In his novel, Niven postulated that the Ringworld would have walls a thousand miles high on the edges. This would allow for an atmosphere without even needing a roof! “A home in space need not be the enclosed volume usually described in most movies, books and articles. If a strong enough material is used, a rotating cylinder can be so large that it holds an entire atmosphere against its inner surface” (Bishop, “Open Air Space Habitats”). Think of the Niven ring as a slice of this giant cylinder. However, the wall does not actually need to be 1,000 miles high; a wall only “200 kilometers” (Bishop, “Open Air Space Habitats”) or less than 130 miles will work just as well.

Niven’s Ringworld is vastly more impressive than Halo, but as such it is also the least like of the two to be built. However, many of its caveats carry over to the science of the Halo Ring.

Halo Science 101

The construction of a Halo Ring has many similarities with that of the Ringworld except for one detail: it’s much smaller. That is, small compared to a Niven Ring. This means that we don’t have to invent a new material to hold it together; steel or carbon nanotubes will do just fine. A carbon nanotube is made out of the same material as a pencil you might find in your desk. However, carbon nanotubes have a different structure on the molecular level. They look like...wait for it...tubes! Hence the name, carbon nanotubes. This material is ridiculously strong and puts common building materials like steel to shame. It’s major drawback is that each nanotube is tiny. Currently scientists are developing ways to mass produce this substance, but until then steel will serve our purposes for the Halo Ring.

Like the Niven Ring, Halo has to have gravity for healthy human habitation. However, it is also much smaller. To simulate earth’s gravity, “Halo would rotate once every hour and fifteen minutes, or 19½ times a day” (Grazier, “Halo Science 101”). One thing that wasn’t mentioned before when relating to gravity is how weapons work.

The game is famous for its guns, but scientifically they don’t work right. Due to the spin, the bullets or rockets would actually curve (probably missing their target). This phenomenon is known as the Coriolis Effect. Lasers would not be affected by this because of their speed, but you would need a computer to correct the bullet trajectory. This is hard but not impossible. In fact, the United States military is actually in the process of developing “smart” rounds for combat use. It is not far fetched to assume that, if we can build a Halo Ring, we can build the guns that work on them.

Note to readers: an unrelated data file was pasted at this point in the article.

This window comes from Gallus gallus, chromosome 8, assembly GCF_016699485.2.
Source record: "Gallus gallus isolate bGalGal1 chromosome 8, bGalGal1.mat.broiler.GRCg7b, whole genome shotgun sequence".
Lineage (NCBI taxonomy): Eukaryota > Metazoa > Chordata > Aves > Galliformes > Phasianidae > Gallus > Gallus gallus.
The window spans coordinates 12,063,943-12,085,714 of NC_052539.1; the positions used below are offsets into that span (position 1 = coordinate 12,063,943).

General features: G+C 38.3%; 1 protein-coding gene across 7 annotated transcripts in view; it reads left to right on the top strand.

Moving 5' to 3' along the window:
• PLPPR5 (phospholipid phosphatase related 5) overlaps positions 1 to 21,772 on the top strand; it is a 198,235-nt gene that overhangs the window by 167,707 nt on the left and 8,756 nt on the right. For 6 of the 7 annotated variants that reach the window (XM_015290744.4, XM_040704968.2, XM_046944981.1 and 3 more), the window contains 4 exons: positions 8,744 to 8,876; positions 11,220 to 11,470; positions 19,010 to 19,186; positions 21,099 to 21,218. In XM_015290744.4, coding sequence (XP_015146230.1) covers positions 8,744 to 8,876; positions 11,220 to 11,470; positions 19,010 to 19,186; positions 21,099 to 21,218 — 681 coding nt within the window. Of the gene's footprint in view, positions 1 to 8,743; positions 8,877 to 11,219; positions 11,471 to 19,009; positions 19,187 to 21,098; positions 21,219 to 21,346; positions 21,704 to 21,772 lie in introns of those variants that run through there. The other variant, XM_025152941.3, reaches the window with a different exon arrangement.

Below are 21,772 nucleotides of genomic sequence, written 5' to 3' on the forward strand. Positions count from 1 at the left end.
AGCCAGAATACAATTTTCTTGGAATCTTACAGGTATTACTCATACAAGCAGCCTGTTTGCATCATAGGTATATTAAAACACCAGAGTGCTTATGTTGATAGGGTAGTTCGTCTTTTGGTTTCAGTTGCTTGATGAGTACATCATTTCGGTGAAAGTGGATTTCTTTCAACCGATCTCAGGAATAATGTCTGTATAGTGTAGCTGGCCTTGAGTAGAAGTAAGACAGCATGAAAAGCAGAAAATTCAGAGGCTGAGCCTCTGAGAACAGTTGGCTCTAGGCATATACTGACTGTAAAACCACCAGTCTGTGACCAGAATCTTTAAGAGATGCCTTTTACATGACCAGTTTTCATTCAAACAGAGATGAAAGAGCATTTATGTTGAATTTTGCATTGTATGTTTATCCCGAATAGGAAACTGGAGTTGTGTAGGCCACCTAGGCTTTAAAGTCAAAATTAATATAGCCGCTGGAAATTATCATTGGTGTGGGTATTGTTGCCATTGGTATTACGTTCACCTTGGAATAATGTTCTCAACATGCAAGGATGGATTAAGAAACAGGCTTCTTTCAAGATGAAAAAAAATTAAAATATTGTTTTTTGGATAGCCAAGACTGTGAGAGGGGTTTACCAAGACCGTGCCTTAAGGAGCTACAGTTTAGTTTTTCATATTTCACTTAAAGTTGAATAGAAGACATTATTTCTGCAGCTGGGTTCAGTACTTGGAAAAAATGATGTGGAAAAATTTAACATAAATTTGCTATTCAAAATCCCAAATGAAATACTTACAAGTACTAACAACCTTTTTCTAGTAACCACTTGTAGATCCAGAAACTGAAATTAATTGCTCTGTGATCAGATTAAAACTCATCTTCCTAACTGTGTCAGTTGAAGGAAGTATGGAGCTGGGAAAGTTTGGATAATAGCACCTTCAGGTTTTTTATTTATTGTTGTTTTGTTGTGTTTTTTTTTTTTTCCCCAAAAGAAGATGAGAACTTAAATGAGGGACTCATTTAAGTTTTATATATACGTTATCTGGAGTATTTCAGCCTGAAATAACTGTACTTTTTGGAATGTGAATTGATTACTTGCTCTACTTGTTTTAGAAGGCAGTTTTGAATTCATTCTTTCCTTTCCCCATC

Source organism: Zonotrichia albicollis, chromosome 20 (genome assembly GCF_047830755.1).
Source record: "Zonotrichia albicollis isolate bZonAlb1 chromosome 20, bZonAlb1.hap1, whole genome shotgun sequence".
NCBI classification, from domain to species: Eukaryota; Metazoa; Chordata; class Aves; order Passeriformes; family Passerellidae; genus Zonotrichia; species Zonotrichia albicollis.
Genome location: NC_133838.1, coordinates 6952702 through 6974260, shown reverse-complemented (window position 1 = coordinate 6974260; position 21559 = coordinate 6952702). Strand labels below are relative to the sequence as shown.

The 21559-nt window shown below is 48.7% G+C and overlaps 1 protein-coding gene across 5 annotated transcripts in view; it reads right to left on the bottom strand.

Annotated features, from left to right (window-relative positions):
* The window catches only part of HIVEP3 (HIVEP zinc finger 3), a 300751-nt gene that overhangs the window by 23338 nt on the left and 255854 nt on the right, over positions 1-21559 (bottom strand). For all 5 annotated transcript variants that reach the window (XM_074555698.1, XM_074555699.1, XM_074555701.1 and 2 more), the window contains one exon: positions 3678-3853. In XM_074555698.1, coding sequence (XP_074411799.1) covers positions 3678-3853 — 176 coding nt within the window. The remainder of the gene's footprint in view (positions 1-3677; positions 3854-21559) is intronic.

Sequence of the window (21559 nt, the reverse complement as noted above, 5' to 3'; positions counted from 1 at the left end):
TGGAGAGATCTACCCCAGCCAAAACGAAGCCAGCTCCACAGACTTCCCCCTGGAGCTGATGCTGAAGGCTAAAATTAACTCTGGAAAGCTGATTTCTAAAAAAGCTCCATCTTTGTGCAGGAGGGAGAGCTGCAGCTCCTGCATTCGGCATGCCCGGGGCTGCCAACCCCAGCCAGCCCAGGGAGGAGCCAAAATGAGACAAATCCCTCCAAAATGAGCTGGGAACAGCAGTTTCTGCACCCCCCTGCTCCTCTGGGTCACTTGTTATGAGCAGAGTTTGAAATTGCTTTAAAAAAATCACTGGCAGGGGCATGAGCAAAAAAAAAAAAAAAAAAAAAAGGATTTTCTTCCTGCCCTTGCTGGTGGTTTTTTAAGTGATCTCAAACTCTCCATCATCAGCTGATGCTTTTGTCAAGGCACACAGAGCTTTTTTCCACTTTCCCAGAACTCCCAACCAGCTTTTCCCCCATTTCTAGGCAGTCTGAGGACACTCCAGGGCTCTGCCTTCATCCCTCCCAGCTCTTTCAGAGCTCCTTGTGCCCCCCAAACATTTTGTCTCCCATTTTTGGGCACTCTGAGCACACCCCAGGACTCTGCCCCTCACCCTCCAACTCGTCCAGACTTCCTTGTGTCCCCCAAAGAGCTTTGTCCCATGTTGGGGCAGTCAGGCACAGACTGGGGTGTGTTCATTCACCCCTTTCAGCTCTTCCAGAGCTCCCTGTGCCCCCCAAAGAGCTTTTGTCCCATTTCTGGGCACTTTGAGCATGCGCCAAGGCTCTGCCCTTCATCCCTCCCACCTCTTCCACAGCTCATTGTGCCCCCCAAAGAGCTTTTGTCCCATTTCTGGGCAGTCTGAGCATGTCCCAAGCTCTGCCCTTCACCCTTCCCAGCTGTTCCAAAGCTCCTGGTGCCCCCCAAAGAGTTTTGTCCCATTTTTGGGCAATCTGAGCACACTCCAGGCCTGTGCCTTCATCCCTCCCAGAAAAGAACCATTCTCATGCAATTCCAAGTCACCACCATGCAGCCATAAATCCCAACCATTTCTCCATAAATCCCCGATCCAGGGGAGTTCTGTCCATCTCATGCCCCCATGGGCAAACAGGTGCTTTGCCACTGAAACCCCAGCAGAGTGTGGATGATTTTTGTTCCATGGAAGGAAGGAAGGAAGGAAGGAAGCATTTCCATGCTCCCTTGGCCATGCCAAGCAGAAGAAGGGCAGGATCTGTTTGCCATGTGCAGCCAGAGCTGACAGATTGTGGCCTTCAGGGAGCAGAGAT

To hold in the atmosphere, we will use the same technique as before, walls 200 kilometers high. However, we do have to change something in regards to orbit. The Halo Ring does not have a sun in the middle. Therefore, it needs to orbit something. In the game, Halo orbits around a gas giant similar to Jupiter but larger. For our discussion, we will assume it orbits the earth. For the ring to be stable, it should be placed at a Lagrange Point.

Lagrangian points.gif

Image Courtesy of Ottisoft.com

“A Lagrange point is a location in space where the combined gravitational forces of two large bodies, such as Earth and the sun or Earth and the moon, equal the centrifugal force felt by a much smaller third body. The interaction of the forces creates a point of equilibrium where a spacecraft” or Halo Ring “may be ‘parked’ to make observations” (Howell,“Lagrange Points: Parking Places in Space.”). If placed at one the these points, the Halo Ring would be relatively stable.

Conclusion

Both Halo and the Niven Ring are considered to be within the “hard” science fiction realm. This means that both of them strive for scientific realism. Niven demonstrated this many times by fixing his novels in order for the science to be right. So will a Halo Ring ever be built? It is not impossible, but consider the cost. A Halo Ring could be built if it was needed, but currently it is not. Who knows? Maybe someday if humanity goes out to explore the stars, we’ll see Halo Rings pop up. But always remember, God has created this world for the human race. It has everything we need, and God has promised to sustain it. So while you're musing about building Halo Rings, remember God’s goodness to you and me, and His marvelous earth that He created. Truly, He is the greatest designer of all.

 

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Robert Ring

RJ is a blog writer for Camp Infinity and a student at Bob Jones University majoring in engineering. He loves considering the science and technology claims of science fiction stories. He also loves reading. Throughout his life he has been a dreamer, imagining a never ending series of what ifs and maybes. From a young age, God gave him a passion for learning all he could about the world around him.

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RJ is a blog writer for Camp Infinity and a student at Bob Jones University majoring in engineering. He loves considering the science and technology claims of science fiction stories. He also loves reading. Throughout his life he has been a dreamer, imagining a never ending series of what ifs and maybes. From a young age, God gave him a passion for learning all he could about the world around him.